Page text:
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The ability to look for a job on company time is one of many luxuries enjoyed by the professional class, right up there with expense accounts and not getting black lung. In this regard, media people are the professionals' professionals, salaries notwithstanding. Indeed, you're probably looking for another job right now, considering the website you're reading.
But there's a catch: How do you engage in on-the-job job-hunting without getting caught? Most lawbreakers get caught because their crimes are committed thoughtlessly, in a fit of passion, greed, or withdrawal. Successful criminals, from cat burglars to bank robbers to murderers, always have a plan, and they stick to it. You, too, must have a plan.
We all know that if the corporate overlords had their way, your paycheck would take a cut whenever you dared think about anything other than your job. Every idle daydream would cost you dollars (or pennies, if you're in the media biz). So some people—among them, most likely, your boss—would accuse you and your web-surfing, ad-browsing, job-hunting compatriots of stealing. And those people may be right. But think about it this way: Unless your name is on the masthead of The Atlantic, pretty much everybody in your office is spending at least part of the workday scouting out the next move. (And if everyone is doing it, it can't be bad, right?) Indeed, several media drones approached for comment admitted to spending most if not all of their day looking for a new job—though, fearing omniscient bosses and burned bridges, they universally declined to be quoted.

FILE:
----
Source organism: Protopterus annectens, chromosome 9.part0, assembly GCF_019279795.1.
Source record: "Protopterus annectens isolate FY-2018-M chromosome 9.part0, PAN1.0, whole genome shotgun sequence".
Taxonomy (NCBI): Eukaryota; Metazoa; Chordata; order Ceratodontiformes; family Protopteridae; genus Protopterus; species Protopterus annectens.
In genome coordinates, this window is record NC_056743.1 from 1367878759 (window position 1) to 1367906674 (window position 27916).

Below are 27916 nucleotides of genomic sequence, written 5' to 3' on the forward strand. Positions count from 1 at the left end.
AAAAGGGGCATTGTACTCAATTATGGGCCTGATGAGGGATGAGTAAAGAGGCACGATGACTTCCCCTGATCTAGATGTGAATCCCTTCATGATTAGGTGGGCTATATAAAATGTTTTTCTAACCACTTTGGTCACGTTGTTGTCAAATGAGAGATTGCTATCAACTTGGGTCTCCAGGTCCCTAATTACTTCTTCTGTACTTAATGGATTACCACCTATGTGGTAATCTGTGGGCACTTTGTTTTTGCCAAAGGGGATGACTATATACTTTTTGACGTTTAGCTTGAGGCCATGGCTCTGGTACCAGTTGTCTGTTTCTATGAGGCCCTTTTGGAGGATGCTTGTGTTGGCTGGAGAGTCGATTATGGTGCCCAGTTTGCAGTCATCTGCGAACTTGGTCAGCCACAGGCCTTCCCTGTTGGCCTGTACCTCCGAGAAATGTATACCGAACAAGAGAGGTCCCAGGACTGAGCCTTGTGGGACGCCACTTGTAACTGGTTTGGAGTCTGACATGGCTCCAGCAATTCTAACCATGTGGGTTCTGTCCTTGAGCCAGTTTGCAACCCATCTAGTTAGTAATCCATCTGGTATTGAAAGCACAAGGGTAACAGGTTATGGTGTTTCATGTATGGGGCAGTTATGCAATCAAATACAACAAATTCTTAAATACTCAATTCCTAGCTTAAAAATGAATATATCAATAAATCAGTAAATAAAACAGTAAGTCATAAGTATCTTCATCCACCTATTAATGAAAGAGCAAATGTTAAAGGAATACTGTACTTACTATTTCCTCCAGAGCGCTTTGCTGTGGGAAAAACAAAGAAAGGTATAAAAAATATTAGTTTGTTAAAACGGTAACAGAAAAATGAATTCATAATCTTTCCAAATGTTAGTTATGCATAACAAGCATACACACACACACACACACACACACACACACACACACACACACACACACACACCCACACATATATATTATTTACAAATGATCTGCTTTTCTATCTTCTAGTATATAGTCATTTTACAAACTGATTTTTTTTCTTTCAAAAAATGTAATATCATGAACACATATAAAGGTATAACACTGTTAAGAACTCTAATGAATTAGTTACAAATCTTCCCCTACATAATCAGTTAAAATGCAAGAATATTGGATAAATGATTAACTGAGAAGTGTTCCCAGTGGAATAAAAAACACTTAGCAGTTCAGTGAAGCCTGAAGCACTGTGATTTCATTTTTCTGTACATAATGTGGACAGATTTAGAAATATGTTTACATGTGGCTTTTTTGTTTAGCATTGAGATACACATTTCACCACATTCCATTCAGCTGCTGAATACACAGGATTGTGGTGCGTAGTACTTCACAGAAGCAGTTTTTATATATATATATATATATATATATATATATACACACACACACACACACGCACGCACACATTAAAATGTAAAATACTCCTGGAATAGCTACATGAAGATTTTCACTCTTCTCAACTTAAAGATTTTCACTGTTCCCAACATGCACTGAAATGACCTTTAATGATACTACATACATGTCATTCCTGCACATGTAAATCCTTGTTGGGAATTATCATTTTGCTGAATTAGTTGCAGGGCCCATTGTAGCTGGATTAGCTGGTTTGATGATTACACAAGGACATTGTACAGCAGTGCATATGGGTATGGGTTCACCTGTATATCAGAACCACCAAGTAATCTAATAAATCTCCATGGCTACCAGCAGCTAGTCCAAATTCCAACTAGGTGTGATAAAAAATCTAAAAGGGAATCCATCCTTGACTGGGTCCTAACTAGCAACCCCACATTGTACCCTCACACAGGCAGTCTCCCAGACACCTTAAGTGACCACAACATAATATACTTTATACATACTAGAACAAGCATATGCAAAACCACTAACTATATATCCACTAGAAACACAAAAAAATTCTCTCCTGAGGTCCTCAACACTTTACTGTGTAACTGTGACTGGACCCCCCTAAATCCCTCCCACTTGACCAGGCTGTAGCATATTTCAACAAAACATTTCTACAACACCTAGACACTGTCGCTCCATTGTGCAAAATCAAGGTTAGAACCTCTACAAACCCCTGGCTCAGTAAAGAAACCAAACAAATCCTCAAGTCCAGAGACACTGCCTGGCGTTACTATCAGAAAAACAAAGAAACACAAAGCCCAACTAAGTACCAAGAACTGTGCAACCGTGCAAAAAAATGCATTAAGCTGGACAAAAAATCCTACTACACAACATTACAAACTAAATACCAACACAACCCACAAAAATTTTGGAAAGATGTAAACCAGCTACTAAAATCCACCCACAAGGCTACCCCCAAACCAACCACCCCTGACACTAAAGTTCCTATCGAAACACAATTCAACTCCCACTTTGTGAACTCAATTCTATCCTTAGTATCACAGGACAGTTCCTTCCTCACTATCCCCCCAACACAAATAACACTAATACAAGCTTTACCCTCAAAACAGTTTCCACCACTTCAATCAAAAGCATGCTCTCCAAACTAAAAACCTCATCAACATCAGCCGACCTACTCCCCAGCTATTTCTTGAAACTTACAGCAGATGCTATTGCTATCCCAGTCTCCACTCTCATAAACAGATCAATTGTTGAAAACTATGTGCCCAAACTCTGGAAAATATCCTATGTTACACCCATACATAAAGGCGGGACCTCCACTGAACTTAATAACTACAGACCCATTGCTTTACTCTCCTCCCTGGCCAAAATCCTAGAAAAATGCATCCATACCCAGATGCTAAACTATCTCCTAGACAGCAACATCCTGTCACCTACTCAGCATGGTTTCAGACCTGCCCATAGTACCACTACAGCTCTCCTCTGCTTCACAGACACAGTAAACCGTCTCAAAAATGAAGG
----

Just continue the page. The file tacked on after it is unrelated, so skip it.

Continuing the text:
First, case the joint. Map out the office in your head. Know how much time it takes to walk from your boss's door to your desk. Learn to recognize the sound of his or her footsteps. Get to know the regular routines of your coworkers—who stays late, how often the smokers take breaks, and, most importantly, who you can trust to keep their mouths shut.
Once you're an expert on your office, you must become the lord and master of your personal workspace. Your domain must deter snoops and divert prying eyes from the stacks of resumes, clips, and want ads. Count yourself lucky if your cubicle's walls are more than chest-high. But if your desk is designed so that anyone can pass by and see what you're doing, your task is harder. It may seem that there's not much you can do about this. But how do you expect to get a new job with that kind of defeatist attitude?
When in doubt, distract. Plaster your walls with eye-catching pictures, the more outrageous the better. Who's going to notice the fancy portfolio you left on your chair if there's a Maxim pullout or a Bush-Cheney 2004 sticker plastered onto your file cabinet? The limit is your imagination (as well as laws governing sexual harassment and hate crimes). On horizontal surfaces, there is only one rule: the more clutter, the better. You want really intimidating clutter. I mean fire-hazard clutter. Make your desk look like a federal agency died on it.
Most of the ads you'll want to read are posted online, so reliable Internet access is a must. If the computer takes more than one second to respond when you tell it to switch windows, you're asking for trouble. Stuck with a sluggish machine? Try disabling your virus scanner, as these programs tend to slow things down. (Might this cause problems down the road? Sure. But it's not your computer.)